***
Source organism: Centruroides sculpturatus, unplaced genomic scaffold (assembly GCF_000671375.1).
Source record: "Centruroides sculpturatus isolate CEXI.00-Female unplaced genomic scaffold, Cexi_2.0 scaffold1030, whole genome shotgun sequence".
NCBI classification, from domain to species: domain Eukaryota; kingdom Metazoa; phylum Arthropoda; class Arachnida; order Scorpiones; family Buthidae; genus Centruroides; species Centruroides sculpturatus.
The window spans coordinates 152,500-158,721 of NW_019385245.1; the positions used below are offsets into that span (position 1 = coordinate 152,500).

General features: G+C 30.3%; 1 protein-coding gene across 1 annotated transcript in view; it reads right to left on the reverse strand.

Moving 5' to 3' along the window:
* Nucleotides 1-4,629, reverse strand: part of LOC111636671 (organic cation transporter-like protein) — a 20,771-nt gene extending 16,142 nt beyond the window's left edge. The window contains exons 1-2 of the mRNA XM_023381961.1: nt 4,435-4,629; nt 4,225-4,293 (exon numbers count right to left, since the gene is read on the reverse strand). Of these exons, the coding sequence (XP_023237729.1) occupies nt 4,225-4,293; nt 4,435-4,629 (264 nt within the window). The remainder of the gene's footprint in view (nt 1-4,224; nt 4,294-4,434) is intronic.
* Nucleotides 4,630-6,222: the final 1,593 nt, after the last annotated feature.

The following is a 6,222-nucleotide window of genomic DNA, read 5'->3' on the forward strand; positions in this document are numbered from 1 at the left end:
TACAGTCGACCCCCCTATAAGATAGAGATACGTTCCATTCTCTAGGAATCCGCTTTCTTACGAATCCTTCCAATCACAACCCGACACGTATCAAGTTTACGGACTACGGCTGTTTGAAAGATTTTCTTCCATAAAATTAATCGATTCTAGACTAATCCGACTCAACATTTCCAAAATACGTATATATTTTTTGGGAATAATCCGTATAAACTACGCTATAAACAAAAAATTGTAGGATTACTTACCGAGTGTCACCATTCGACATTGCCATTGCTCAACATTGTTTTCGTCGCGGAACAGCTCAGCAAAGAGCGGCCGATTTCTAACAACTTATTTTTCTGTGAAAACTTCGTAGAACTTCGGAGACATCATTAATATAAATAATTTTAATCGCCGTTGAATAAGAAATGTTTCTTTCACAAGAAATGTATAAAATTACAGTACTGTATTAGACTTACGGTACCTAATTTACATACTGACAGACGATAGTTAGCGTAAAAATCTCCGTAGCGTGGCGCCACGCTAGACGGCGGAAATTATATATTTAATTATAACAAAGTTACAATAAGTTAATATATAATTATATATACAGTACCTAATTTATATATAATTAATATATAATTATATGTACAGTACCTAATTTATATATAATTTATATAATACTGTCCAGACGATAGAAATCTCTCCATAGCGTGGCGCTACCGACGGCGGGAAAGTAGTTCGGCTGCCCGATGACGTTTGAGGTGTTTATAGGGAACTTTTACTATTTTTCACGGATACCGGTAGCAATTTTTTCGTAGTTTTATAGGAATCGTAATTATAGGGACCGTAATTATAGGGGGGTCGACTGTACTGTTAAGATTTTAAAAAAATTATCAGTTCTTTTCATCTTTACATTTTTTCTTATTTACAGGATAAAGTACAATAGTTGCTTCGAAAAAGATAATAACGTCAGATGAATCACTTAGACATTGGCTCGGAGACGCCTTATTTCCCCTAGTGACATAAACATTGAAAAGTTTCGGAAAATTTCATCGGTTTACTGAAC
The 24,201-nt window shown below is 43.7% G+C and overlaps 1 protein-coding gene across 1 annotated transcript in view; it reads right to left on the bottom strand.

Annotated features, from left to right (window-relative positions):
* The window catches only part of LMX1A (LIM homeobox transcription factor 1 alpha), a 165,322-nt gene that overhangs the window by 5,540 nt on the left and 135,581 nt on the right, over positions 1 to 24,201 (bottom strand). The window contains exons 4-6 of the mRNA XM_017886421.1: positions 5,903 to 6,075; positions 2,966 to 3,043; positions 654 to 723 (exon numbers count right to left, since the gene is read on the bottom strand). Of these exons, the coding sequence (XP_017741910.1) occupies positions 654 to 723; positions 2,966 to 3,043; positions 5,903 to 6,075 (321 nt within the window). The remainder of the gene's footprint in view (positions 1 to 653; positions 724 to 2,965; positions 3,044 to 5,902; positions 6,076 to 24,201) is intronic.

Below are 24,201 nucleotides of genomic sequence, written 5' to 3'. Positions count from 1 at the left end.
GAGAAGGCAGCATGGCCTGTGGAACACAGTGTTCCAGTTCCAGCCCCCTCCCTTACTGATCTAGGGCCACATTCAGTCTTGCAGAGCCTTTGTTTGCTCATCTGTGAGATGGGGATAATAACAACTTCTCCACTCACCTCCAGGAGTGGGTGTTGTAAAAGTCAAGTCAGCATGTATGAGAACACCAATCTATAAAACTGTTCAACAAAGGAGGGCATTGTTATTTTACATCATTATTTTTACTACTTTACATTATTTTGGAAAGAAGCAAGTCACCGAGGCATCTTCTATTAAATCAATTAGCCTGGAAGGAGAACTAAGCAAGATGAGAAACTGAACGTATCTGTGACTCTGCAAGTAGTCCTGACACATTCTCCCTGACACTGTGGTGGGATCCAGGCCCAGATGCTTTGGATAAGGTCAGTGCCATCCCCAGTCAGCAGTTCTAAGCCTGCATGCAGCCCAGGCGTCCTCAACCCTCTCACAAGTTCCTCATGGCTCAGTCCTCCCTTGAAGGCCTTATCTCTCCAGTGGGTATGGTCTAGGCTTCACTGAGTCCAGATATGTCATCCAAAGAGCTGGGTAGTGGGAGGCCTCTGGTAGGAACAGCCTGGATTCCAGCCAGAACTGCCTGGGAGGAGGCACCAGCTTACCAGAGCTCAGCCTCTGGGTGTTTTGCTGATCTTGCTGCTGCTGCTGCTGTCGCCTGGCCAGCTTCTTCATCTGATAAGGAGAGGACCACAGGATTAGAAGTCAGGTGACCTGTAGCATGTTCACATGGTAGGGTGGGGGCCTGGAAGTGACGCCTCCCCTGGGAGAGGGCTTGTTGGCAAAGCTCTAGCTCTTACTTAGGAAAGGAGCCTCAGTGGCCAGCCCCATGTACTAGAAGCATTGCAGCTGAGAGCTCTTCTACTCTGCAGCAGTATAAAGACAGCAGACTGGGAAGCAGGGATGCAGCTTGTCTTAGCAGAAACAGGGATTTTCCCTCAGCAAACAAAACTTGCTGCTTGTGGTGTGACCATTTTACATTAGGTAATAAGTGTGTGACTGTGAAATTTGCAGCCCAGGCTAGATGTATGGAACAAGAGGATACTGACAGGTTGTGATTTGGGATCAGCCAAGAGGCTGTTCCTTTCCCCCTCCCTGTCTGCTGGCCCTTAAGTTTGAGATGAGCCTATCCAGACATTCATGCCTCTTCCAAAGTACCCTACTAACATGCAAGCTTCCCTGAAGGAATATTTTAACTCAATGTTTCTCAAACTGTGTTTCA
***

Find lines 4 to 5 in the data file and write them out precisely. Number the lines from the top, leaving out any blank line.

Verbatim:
The window spans coordinates 152,500-158,721 of NW_019385245.1; the positions used below are offsets into that span (position 1 = coordinate 152,500).

General features: G+C 30.3%; 1 protein-coding gene across 1 annotated transcript in view; it reads right to left on the reverse strand.